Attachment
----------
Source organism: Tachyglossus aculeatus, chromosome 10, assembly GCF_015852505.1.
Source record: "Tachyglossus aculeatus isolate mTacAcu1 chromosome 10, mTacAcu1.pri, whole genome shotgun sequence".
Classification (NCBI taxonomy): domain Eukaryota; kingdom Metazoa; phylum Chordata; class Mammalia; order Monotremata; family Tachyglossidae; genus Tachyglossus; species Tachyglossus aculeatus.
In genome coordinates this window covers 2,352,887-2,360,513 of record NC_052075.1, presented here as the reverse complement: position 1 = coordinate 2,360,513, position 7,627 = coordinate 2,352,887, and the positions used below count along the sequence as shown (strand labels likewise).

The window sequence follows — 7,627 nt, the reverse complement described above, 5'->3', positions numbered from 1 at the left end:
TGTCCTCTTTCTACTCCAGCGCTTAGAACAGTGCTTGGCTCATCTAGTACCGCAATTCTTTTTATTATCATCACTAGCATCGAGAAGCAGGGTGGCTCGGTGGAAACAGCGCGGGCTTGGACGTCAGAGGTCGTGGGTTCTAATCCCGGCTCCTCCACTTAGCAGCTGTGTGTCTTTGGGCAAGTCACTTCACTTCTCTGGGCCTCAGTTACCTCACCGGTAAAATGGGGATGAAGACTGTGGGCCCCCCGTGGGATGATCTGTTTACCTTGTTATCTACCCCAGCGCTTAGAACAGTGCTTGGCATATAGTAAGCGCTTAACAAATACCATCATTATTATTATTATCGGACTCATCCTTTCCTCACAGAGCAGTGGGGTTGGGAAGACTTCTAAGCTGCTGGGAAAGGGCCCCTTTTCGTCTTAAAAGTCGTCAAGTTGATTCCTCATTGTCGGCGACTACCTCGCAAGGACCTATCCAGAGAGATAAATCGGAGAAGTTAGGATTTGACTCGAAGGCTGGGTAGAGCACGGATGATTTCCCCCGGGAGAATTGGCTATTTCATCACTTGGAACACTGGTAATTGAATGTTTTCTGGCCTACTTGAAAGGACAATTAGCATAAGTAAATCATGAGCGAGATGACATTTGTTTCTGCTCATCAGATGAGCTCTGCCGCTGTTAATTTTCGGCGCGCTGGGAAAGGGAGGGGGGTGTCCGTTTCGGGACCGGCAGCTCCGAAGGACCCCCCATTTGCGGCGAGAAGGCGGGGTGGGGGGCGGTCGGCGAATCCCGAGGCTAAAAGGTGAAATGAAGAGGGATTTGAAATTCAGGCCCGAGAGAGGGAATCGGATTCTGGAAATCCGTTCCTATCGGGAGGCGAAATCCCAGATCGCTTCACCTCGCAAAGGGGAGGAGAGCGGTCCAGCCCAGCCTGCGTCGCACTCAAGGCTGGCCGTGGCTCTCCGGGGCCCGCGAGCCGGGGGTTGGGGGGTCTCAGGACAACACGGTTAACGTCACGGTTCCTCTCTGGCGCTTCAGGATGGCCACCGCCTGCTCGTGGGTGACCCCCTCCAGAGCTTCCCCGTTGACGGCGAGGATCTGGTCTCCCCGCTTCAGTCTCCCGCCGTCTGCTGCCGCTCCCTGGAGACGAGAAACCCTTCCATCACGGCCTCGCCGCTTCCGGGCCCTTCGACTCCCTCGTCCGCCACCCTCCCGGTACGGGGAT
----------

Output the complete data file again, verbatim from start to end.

Source organism: Tachyglossus aculeatus, chromosome 10, assembly GCF_015852505.1.
Source record: "Tachyglossus aculeatus isolate mTacAcu1 chromosome 10, mTacAcu1.pri, whole genome shotgun sequence".
Classification (NCBI taxonomy): domain Eukaryota; kingdom Metazoa; phylum Chordata; class Mammalia; order Monotremata; family Tachyglossidae; genus Tachyglossus; species Tachyglossus aculeatus.
In genome coordinates this window covers 2,352,887-2,360,513 of record NC_052075.1, presented here as the reverse complement: position 1 = coordinate 2,360,513, position 7,627 = coordinate 2,352,887, and the positions used below count along the sequence as shown (strand labels likewise).

The window sequence follows — 7,627 nt, the reverse complement described above, 5'->3', positions numbered from 1 at the left end:
TGTCCTCTTTCTACTCCAGCGCTTAGAACAGTGCTTGGCTCATCTAGTACCGCAATTCTTTTTATTATCATCACTAGCATCGAGAAGCAGGGTGGCTCGGTGGAAACAGCGCGGGCTTGGACGTCAGAGGTCGTGGGTTCTAATCCCGGCTCCTCCACTTAGCAGCTGTGTGTCTTTGGGCAAGTCACTTCACTTCTCTGGGCCTCAGTTACCTCACCGGTAAAATGGGGATGAAGACTGTGGGCCCCCCGTGGGATGATCTGTTTACCTTGTTATCTACCCCAGCGCTTAGAACAGTGCTTGGCATATAGTAAGCGCTTAACAAATACCATCATTATTATTATTATCGGACTCATCCTTTCCTCACAGAGCAGTGGGGTTGGGAAGACTTCTAAGCTGCTGGGAAAGGGCCCCTTTTCGTCTTAAAAGTCGTCAAGTTGATTCCTCATTGTCGGCGACTACCTCGCAAGGACCTATCCAGAGAGATAAATCGGAGAAGTTAGGATTTGACTCGAAGGCTGGGTAGAGCACGGATGATTTCCCCCGGGAGAATTGGCTATTTCATCACTTGGAACACTGGTAATTGAATGTTTTCTGGCCTACTTGAAAGGACAATTAGCATAAGTAAATCATGAGCGAGATGACATTTGTTTCTGCTCATCAGATGAGCTCTGCCGCTGTTAATTTTCGGCGCGCTGGGAAAGGGAGGGGGGTGTCCGTTTCGGGACCGGCAGCTCCGAAGGACCCCCCATTTGCGGCGAGAAGGCGGGGTGGGGGGCGGTCGGCGAATCCCGAGGCTAAAAGGTGAAATGAAGAGGGATTTGAAATTCAGGCCCGAGAGAGGGAATCGGATTCTGGAAATCCGTTCCTATCGGGAGGCGAAATCCCAGATCGCTTCACCTCGCAAAGGGGAGGAGAGCGGTCCAGCCCAGCCTGCGTCGCACTCAAGGCTGGCCGTGGCTCTCCGGGGCCCGCGAGCCGGGGGTTGGGGGGTCTCAGGACAACACGGTTAACGTCACGGTTCCTCTCTGGCGCTTCAGGATGGCCACCGCCTGCTCGTGGGTGACCCCCTCCAGAGCTTCCCCGTTGACGGCGAGGATCTGGTCTCCCCGCTTCAGTCTCCCGCCGTCTGCTGCCGCTCCCTGGAGACGAGAAACCCTTCCATCACGGCCTCGCCGCTTCCGGGCCCTTCGACTCCCTCGTCCGCCACCCTCCCGGTACGGGGAT